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I have a DB with field Version. There might be many records with the same version string, so to pull out versions I have, I do the following:

SELECT DISTINCT tblSample.Version
FROM tblSample
ORDER BY tblSample.Version DESC;

Here is sample data:

tblSample.Version
1.1.1000
1.2.1654
1.15.1223
1.2.1654
1.1.1000

What I get after executing query:

1.2.1654
1.15.1223
1.1.1000

What I want to get is(because 15 is obviously > 2 and 1):

1.15.1223
1.2.1654
1.1.1000

Respectively other octets should be considered as well.

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1  
Your data is improperly structured if you need to sort by sub-strings. –  David-W-Fenton May 19 '11 at 15:56

4 Answers 4

up vote 2 down vote accepted

Basically if you want to sort on x and do a distinct on y you need to do the distinct first (hence the subquery)

Using the following function (modified from fredg's answer in this thread) Note: the function uses the split function which I think is appropriate here.

Public Function ParseText(TextIn As String, X) As Variant
    On Error Resume Next
    Dim var As Variant

    var = Split(TextIn, ".", -1)
    ParseText = var(X)

End Function

You can write this SQL Statement

SELECT  t.Version
FROM 
    ( SELECT Distinct tblSample.Version
      FROM tblSample.Version) t
ORDER BY 
    Cint(ParseText([t.Version],0)) DESC , 
    Cint(ParseText([t.Version],1)) DESC , 
    Cint(ParseText([t.Version],2)) DESC;

Upate As HansUp noted. You also need to cast to an int to get the sorting correctly. You can either do this in the SQL (as my updated answer has) or you can do this in ParseText and return an int

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Unless I missed something, this answer will still not sort 1.15.1223 before 1.2.1654 in DESC order. –  HansUp May 17 '11 at 16:42
    
@HansUp. Yep you're right. I've updated my answer. Thanks for letting me know –  Conrad Frix May 17 '11 at 16:49
1  
+1 But would you actually use this approach, CF? Seems to me the 3 components of Version rightfully belong in separate numeric fields. This Version attribute smells like one of those identifiers folks create by concatenating year, Project_ID, and so forth. If you want that, don't store it; store the sub-elements, and do the concatenation on demand as needed. –  HansUp May 17 '11 at 17:40
    
@HansUp. I agree that the probably should be three separate fields, but regrettably the cost of doing so may not justify the value of that change. –  Conrad Frix May 17 '11 at 18:01
1  
As long as the data is not properly stored, you're going to risk performance problems, since the ORDER BY clause above is not sargable. –  David-W-Fenton May 19 '11 at 15:57

What you are trying to do is analogous to sorting IP addresses. You can follow the exact same techniques outlined in that article to accomplish what you are after.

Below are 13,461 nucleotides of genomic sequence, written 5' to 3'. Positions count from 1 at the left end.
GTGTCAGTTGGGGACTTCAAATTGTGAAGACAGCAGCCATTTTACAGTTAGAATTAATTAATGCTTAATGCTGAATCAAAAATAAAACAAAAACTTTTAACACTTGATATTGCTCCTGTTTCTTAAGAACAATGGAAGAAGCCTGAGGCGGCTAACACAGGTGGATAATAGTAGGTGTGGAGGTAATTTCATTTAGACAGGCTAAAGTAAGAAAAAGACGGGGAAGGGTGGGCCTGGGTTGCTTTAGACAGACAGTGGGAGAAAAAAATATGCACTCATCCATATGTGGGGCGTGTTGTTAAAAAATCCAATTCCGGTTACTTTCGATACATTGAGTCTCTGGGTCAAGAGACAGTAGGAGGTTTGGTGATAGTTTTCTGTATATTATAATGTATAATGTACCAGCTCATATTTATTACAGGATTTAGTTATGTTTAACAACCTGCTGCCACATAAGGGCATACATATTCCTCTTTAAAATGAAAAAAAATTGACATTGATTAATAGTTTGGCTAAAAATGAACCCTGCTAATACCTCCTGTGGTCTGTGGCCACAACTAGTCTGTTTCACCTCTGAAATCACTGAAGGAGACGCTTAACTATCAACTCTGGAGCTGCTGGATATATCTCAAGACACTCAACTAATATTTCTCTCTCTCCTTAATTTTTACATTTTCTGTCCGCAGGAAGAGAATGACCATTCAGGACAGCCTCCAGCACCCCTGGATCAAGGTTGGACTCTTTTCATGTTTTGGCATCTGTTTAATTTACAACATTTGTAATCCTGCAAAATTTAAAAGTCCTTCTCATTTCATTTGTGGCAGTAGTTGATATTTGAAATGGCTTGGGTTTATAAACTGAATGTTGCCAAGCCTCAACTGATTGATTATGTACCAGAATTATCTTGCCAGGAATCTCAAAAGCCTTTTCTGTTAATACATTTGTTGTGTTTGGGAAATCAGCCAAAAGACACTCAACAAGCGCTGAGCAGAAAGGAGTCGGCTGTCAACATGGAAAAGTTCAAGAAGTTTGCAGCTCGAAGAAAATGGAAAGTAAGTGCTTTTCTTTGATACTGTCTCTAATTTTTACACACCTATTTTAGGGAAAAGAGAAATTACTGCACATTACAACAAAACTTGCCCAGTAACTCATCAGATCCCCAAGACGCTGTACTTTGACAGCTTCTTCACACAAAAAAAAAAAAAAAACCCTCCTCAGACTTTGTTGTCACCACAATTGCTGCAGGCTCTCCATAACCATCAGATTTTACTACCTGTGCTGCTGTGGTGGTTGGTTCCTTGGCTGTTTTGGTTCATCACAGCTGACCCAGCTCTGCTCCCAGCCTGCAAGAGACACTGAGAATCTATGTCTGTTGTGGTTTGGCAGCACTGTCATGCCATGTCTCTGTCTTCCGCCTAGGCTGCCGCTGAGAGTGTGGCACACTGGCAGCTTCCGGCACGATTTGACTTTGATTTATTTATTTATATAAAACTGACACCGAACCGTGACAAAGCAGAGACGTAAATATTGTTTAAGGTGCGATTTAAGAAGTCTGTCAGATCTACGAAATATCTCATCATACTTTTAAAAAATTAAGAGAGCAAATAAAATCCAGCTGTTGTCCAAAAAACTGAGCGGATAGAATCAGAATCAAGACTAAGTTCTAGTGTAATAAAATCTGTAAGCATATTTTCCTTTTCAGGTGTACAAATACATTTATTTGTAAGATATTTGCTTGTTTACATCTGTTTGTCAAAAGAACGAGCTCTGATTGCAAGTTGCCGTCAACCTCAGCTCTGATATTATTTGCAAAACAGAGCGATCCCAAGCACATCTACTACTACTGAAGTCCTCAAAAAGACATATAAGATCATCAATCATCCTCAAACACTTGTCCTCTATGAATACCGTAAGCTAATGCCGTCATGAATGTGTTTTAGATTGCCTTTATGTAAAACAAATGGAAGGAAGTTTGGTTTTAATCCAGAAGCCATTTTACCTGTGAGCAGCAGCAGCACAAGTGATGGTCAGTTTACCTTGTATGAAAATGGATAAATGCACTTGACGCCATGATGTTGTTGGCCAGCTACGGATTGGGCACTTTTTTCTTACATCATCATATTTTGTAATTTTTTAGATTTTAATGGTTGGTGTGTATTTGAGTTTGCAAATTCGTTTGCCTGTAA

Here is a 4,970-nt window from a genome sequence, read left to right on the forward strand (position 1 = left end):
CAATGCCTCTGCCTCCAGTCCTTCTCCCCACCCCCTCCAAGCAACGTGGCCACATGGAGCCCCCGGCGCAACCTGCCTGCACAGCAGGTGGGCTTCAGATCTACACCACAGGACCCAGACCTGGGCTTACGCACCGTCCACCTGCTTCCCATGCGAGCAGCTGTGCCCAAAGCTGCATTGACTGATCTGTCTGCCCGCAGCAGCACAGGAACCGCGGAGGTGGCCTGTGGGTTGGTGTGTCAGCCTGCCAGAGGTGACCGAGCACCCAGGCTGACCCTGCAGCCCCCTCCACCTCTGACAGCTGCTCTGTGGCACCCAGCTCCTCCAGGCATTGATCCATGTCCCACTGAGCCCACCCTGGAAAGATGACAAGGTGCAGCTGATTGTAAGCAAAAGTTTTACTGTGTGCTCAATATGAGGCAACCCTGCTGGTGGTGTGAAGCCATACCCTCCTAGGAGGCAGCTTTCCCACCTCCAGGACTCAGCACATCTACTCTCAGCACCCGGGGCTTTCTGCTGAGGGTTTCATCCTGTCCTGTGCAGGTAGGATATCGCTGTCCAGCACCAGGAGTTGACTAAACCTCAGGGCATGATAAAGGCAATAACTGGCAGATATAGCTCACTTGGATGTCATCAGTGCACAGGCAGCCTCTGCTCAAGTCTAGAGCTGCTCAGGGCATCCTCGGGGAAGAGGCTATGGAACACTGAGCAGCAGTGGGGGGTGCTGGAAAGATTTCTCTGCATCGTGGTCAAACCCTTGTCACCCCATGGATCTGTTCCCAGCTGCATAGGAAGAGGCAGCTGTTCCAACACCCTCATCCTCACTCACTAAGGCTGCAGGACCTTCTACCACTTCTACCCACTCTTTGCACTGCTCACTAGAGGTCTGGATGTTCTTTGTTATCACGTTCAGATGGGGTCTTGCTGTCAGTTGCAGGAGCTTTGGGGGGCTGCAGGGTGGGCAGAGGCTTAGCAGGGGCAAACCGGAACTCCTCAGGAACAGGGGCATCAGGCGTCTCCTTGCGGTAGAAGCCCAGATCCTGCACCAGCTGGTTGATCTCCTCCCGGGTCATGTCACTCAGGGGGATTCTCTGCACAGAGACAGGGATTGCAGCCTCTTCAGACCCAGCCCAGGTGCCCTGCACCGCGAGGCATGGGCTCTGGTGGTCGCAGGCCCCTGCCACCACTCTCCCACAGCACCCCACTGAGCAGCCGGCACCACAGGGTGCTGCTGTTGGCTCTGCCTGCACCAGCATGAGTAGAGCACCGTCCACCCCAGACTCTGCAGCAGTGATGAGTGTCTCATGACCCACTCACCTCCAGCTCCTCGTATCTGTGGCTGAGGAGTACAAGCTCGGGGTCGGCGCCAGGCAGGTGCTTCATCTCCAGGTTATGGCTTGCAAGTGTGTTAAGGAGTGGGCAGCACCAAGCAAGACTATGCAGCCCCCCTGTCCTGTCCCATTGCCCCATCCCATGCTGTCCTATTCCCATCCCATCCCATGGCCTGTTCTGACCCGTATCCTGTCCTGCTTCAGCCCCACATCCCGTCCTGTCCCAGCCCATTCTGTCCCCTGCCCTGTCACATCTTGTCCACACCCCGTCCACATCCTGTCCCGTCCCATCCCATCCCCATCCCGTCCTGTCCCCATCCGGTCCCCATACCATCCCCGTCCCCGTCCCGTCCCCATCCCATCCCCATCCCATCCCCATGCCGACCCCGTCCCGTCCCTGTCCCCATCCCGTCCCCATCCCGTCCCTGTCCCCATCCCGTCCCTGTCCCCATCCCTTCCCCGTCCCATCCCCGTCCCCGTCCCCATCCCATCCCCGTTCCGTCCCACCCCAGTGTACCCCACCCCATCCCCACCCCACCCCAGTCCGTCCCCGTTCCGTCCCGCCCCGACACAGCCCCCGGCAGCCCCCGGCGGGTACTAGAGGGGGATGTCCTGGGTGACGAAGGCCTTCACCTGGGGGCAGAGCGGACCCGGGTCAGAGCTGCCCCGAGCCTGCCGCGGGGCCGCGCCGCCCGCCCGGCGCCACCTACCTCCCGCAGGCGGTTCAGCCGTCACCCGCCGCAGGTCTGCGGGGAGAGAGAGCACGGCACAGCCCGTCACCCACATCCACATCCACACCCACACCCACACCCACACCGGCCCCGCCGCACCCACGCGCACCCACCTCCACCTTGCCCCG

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They are not querying distinct values... I guess this is the key point. –  Pablo May 17 '11 at 16:24
2  
Then you should be able to integrate Conrad Frix's suggestion to put the Distinct in a subquery. To make it easier to work with you could save that subquery as a standalone query. Treat the saved query as your base table and everything in the link I provided should work from there. –  mwolfe02 May 17 '11 at 16:36

Store Version as 3 numeric fields.

major minor release
    1     1    1000
    1     2    1654
    1    15    1223
    1     2    1654
    1     1    1000

Then you can generate Version, sorted as you wish, with a query whenever you need it.

SELECT [major] & "." & [minor] & "." & [release] AS Version_num
FROM [SELECT DISTINCT major, minor, release
FROM tblSample]. AS s
ORDER BY s.major DESC , s.minor DESC , s.release DESC;
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Your solution is also good, but I can't alter DB structure at this moment. Thanks! –  Pablo May 18 '11 at 0:41

One solution would be: parse the strings that you get so you extract the numerical values, place leading 0s in front when required, and output a string. E.g. 1.2.1654 becomes 0001.0002.1654 (if you're sure the numbering won't exceed 4 characters). Code:

Function NormalizeVersion(Inputstring As String) As String
' Creates sortable strings out of version numbers such as 1.6.222
Dim Elements() As String
Dim Counter As Integer
Dim Result As String
Elements = Split(Inputstring, ".")
For Counter = 0 To UBound(Elements)
    Select Case Counter
    Case 0 'First element
        Result = Format(Elements(Counter), "00000")
    Case Else 'Followups
        Result = Result & "." & Right("0000" & Elements(Counter), 5)
    End Select
Next Counter
NormalizeVersion = Result
End Function

(incorporated HansUp's performance improvement) Then you can sort on this.

Write a VBA function that does this for you, called e.g. NormalizeVersion, then call it in your query, such as (air code):

SELECT DISTINCT NormalizeVersion(tblSample.Version)
FROM tblSample
ORDER BY NormalizeVersion(tblSample.Version) DESC;

(code fixed after comment)

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I got an error ORDER BY clause (NormalizeVersion(tblSample.Version)) conflicts with DISTINCT –  Pablo May 17 '11 at 9:03
    
That's why I said it's air code. So it probably is something like: SELECT DISTINCT Normalizeversion(tblSample.Version) FROM tblSample ORDER BY NormalizeVersion(tblSample.Version) DESC; –  reiniero May 17 '11 at 9:28
    
Got the same error. –  Pablo May 17 '11 at 9:31
    
? It does work here in a sample db I just ran on Access XP. See dl.dropbox.com/u/20995033/test.mdb (with dummy VB function though) –  reiniero May 17 '11 at 9:38
1  
Format(Elements(Counter), "00000") executes faster than Right("0000" & Elements(Counter), 5) –  HansUp May 17 '11 at 18:51

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